afar ocean
© CC BY-SA 3.0 IGO / Envisat satellite / Lake Malawi, Great Rift Valley
The Red Sea and the Gulf of Aden emerged as the result of a deep geological process that has been going on for the last 30 million years with Arabia moving away from Africa. But even these waters could soon merge into a new, yet-to-be-named ocean, as the world's hottest continent splits apart.

Something is going on underneath the African continent. It has been known for some time that the three tectonic plates, Nubian, Somali and Arabian, that lie beneath the continent's Afar region, have been very slowly peeling apart from each other. Now researchers are able to use satellite images and measurements to study the process more precisely and predict how a new ocean will soon flood the region, according to NBC News.

So far, they suggest that in 5 to 10 million years, the new ocean will emerge along the East African Rift Valley, as the Gulf of Aden and the Red Sea will flood in over the Afar region, separating that part of East Africa into "its own separate small continent", as University of California Professor emeritus, Ken Macdonald, explaines.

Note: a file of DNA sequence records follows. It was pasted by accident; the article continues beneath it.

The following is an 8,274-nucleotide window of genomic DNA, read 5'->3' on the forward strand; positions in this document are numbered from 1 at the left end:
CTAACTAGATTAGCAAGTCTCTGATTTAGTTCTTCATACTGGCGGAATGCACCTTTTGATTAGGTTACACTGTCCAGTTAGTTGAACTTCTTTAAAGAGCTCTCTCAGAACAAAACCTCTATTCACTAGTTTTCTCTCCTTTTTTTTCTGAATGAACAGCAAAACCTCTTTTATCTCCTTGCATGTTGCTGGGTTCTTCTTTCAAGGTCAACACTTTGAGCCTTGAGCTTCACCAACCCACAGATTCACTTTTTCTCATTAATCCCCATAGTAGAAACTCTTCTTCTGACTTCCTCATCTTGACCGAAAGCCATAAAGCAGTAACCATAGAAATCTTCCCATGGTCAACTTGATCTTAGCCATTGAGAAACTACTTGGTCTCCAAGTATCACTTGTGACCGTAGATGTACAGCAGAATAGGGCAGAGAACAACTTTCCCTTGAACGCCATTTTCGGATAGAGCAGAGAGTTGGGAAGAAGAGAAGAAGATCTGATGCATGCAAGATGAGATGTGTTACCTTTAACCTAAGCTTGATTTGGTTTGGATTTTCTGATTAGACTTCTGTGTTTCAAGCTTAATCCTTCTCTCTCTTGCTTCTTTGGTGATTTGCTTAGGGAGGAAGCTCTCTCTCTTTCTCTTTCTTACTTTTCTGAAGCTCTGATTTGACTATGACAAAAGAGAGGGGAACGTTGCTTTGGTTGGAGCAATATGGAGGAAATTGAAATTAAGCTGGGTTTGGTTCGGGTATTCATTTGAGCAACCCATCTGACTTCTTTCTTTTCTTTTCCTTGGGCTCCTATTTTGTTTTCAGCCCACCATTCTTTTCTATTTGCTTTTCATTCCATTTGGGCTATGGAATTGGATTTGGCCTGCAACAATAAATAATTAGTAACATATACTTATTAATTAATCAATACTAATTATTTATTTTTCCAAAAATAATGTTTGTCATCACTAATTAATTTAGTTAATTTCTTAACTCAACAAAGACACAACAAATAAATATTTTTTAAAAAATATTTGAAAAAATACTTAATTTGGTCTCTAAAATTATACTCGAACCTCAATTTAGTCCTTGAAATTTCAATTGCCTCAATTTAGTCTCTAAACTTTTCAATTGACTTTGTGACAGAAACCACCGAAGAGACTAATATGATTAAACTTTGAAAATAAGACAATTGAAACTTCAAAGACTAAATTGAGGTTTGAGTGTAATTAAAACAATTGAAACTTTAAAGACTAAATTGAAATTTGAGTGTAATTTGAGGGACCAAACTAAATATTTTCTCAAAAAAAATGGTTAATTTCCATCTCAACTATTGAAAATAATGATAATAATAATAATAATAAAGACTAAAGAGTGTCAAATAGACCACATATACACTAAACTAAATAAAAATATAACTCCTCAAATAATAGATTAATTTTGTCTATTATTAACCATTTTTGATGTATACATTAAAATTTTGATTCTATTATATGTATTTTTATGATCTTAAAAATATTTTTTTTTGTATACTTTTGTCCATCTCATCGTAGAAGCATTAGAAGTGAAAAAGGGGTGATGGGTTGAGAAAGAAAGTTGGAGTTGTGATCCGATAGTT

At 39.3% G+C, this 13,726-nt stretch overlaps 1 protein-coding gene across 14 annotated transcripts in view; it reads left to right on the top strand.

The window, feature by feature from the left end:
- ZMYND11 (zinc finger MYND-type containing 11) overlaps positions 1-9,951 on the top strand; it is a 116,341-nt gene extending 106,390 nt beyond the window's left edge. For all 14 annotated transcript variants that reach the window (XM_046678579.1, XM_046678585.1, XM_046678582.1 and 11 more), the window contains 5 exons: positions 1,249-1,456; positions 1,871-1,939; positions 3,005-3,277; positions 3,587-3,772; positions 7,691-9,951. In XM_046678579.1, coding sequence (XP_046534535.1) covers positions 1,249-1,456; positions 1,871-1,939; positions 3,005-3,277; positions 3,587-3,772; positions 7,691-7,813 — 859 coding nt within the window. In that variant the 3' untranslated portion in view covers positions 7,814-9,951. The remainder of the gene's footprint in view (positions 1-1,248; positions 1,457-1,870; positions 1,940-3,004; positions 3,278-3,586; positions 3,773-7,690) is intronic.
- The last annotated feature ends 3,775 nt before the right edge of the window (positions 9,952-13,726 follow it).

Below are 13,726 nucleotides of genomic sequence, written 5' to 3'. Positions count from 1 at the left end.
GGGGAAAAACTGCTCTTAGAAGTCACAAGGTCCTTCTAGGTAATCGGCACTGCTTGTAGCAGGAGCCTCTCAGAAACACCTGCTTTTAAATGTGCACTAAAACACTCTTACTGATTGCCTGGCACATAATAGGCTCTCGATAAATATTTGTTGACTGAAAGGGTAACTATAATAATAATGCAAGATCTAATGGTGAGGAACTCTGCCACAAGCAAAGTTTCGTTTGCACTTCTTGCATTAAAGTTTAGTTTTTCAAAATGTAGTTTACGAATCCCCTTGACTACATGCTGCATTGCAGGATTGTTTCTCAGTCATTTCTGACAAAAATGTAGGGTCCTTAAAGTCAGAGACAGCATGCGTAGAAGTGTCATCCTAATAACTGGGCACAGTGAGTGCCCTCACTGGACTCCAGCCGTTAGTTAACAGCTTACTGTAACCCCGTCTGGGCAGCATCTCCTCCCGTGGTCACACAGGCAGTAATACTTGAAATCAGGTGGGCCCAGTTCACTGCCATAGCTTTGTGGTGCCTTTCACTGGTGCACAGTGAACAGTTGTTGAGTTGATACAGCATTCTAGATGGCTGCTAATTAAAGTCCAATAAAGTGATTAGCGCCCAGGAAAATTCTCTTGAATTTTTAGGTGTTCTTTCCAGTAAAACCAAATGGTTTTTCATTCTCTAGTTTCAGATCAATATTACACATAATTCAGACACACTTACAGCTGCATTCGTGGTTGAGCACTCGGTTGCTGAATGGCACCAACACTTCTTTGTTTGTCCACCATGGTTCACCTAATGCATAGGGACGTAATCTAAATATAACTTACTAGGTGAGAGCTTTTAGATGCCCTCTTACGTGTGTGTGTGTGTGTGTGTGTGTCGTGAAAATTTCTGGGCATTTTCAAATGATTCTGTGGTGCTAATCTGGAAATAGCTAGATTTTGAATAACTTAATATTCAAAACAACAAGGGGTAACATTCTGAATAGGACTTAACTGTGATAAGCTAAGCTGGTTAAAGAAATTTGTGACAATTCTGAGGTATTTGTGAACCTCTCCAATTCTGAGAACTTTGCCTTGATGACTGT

"With GPS measurements, you can measure rates of movement down to a few millimeters per year", the scholar added. "As we get more and more measurements from GPS, we can get a much greater sense of what's going on".
The process is a result of a slow stir of Somali plate, which lies underneath eastern Africa, away from its neighboring Nubian plate. The Arabian plate has already been moving away from the continent - the process which actually created the Red Sea and the Gulf of Aden between previously connected lands. Now, the breakup along the East African Rift Valley, which runs through Ethiopia and Kenya, is also set to reshape the world's map in several millions of years.
© CC BY 3.0 / Razashah1 / AfarTriple junction plate map
Afar Triple junction plate map

And according to a 56-km-long crack which emerged in Ethiopia back in 2005 and occasional volcanic activity in the region, these deep-down developments seem to be quite visible, even to us.

This may sound like sad news for some, but scientists are really excited.

"This is the only place on Earth where you can study how continental rift becomes an oceanic rift", Ph.D. doctoral student at the UK's University of Leeds Christopher Moore said.

The eastern African region is thus turning into a unique, live-laboratory-like spot where researchers will be able to study tectonic processes for millions of years to come.